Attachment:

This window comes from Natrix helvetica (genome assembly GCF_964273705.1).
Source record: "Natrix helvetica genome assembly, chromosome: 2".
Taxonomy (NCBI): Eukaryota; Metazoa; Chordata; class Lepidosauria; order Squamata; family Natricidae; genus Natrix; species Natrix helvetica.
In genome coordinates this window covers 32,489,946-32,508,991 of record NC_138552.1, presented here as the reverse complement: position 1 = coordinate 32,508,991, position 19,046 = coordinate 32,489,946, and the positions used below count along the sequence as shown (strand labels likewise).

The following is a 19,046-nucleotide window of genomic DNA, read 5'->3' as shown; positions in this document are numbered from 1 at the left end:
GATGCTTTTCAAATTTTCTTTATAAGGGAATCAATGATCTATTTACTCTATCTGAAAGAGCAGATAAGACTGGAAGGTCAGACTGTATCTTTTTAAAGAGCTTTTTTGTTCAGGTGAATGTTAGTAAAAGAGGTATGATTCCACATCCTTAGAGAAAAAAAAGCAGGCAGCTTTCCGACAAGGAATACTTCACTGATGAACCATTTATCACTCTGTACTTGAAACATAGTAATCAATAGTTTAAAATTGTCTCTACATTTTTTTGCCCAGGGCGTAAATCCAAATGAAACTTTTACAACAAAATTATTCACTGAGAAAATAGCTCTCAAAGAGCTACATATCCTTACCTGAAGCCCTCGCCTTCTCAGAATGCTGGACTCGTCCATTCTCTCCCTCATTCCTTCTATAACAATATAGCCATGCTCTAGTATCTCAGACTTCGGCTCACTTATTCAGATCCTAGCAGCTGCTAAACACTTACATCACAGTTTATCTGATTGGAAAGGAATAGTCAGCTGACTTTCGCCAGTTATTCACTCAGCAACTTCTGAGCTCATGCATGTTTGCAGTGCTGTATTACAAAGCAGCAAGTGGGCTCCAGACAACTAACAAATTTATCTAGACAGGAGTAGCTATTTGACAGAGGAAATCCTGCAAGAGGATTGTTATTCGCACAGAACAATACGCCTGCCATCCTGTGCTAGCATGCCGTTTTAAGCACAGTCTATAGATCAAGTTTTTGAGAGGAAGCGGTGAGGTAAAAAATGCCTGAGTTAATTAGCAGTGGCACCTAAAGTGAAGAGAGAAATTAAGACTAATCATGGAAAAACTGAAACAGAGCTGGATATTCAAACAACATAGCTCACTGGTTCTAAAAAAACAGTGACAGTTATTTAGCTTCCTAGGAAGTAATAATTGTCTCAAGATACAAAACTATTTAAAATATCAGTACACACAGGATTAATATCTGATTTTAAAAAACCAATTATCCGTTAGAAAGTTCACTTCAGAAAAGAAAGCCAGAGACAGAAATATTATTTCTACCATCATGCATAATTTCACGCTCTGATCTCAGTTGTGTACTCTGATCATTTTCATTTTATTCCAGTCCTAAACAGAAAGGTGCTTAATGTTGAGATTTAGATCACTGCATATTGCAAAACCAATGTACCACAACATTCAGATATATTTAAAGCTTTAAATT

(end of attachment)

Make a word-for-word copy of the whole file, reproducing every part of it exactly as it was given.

This window comes from Natrix helvetica (genome assembly GCF_964273705.1).
Source record: "Natrix helvetica genome assembly, chromosome: 2".
Taxonomy (NCBI): Eukaryota; Metazoa; Chordata; class Lepidosauria; order Squamata; family Natricidae; genus Natrix; species Natrix helvetica.
In genome coordinates this window covers 32,489,946-32,508,991 of record NC_138552.1, presented here as the reverse complement: position 1 = coordinate 32,508,991, position 19,046 = coordinate 32,489,946, and the positions used below count along the sequence as shown (strand labels likewise).

The following is a 19,046-nucleotide window of genomic DNA, read 5'->3' as shown; positions in this document are numbered from 1 at the left end:
GATGCTTTTCAAATTTTCTTTATAAGGGAATCAATGATCTATTTACTCTATCTGAAAGAGCAGATAAGACTGGAAGGTCAGACTGTATCTTTTTAAAGAGCTTTTTTGTTCAGGTGAATGTTAGTAAAAGAGGTATGATTCCACATCCTTAGAGAAAAAAAAGCAGGCAGCTTTCCGACAAGGAATACTTCACTGATGAACCATTTATCACTCTGTACTTGAAACATAGTAATCAATAGTTTAAAATTGTCTCTACATTTTTTTGCCCAGGGCGTAAATCCAAATGAAACTTTTACAACAAAATTATTCACTGAGAAAATAGCTCTCAAAGAGCTACATATCCTTACCTGAAGCCCTCGCCTTCTCAGAATGCTGGACTCGTCCATTCTCTCCCTCATTCCTTCTATAACAATATAGCCATGCTCTAGTATCTCAGACTTCGGCTCACTTATTCAGATCCTAGCAGCTGCTAAACACTTACATCACAGTTTATCTGATTGGAAAGGAATAGTCAGCTGACTTTCGCCAGTTATTCACTCAGCAACTTCTGAGCTCATGCATGTTTGCAGTGCTGTATTACAAAGCAGCAAGTGGGCTCCAGACAACTAACAAATTTATCTAGACAGGAGTAGCTATTTGACAGAGGAAATCCTGCAAGAGGATTGTTATTCGCACAGAACAATACGCCTGCCATCCTGTGCTAGCATGCCGTTTTAAGCACAGTCTATAGATCAAGTTTTTGAGAGGAAGCGGTGAGGTAAAAAATGCCTGAGTTAATTAGCAGTGGCACCTAAAGTGAAGAGAGAAATTAAGACTAATCATGGAAAAACTGAAACAGAGCTGGATATTCAAACAACATAGCTCACTGGTTCTAAAAAAACAGTGACAGTTATTTAGCTTCCTAGGAAGTAATAATTGTCTCAAGATACAAAACTATTTAAAATATCAGTACACACAGGATTAATATCTGATTTTAAAAAACCAATTATCCGTTAGAAAGTTCACTTCAGAAAAGAAAGCCAGAGACAGAAATATTATTTCTACCATCATGCATAATTTCACGCTCTGATCTCAGTTGTGTACTCTGATCATTTTCATTTTATTCCAGTCCTAAACAGAAAGGTGCTTAATGTTGAGATTTAGATCACTGCATATTGCAAAACCAATGTACCACAACATTCAGATATATTTAAAGCTTTAAATT